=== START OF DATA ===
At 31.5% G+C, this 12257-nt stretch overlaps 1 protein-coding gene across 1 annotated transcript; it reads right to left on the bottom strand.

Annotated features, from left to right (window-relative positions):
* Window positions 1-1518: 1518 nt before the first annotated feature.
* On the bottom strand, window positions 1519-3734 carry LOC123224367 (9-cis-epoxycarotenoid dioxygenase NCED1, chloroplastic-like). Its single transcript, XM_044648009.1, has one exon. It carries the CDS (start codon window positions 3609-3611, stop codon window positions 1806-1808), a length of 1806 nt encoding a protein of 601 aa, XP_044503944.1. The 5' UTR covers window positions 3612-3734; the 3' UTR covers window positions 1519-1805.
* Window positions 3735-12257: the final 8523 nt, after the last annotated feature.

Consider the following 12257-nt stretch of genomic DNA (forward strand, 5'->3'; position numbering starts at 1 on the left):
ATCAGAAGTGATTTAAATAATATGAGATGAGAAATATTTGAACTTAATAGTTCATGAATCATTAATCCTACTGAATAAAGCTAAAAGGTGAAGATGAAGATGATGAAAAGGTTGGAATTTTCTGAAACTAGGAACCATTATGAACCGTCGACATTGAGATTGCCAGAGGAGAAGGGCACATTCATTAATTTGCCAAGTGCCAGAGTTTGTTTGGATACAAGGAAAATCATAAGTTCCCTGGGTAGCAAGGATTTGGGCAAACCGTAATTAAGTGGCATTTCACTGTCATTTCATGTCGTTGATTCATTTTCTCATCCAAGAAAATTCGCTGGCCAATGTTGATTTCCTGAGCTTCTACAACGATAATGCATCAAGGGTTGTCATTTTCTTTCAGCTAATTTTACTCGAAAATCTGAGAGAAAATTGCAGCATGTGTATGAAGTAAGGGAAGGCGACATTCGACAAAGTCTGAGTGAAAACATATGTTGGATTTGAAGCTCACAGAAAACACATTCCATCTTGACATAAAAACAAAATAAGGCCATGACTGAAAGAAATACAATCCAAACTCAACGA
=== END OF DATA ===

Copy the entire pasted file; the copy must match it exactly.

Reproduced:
At 31.5% G+C, this 12257-nt stretch overlaps 1 protein-coding gene across 1 annotated transcript; it reads right to left on the bottom strand.

Annotated features, from left to right (window-relative positions):
* Window positions 1-1518: 1518 nt before the first annotated feature.
* On the bottom strand, window positions 1519-3734 carry LOC123224367 (9-cis-epoxycarotenoid dioxygenase NCED1, chloroplastic-like). Its single transcript, XM_044648009.1, has one exon. It carries the CDS (start codon window positions 3609-3611, stop codon window positions 1806-1808), a length of 1806 nt encoding a protein of 601 aa, XP_044503944.1. The 5' UTR covers window positions 3612-3734; the 3' UTR covers window positions 1519-1805.
* Window positions 3735-12257: the final 8523 nt, after the last annotated feature.

Consider the following 12257-nt stretch of genomic DNA (forward strand, 5'->3'; position numbering starts at 1 on the left):
ATCAGAAGTGATTTAAATAATATGAGATGAGAAATATTTGAACTTAATAGTTCATGAATCATTAATCCTACTGAATAAAGCTAAAAGGTGAAGATGAAGATGATGAAAAGGTTGGAATTTTCTGAAACTAGGAACCATTATGAACCGTCGACATTGAGATTGCCAGAGGAGAAGGGCACATTCATTAATTTGCCAAGTGCCAGAGTTTGTTTGGATACAAGGAAAATCATAAGTTCCCTGGGTAGCAAGGATTTGGGCAAACCGTAATTAAGTGGCATTTCACTGTCATTTCATGTCGTTGATTCATTTTCTCATCCAAGAAAATTCGCTGGCCAATGTTGATTTCCTGAGCTTCTACAACGATAATGCATCAAGGGTTGTCATTTTCTTTCAGCTAATTTTACTCGAAAATCTGAGAGAAAATTGCAGCATGTGTATGAAGTAAGGGAAGGCGACATTCGACAAAGTCTGAGTGAAAACATATGTTGGATTTGAAGCTCACAGAAAACACATTCCATCTTGACATAAAAACAAAATAAGGCCATGACTGAAAGAAATACAATCCAAACTCAACGA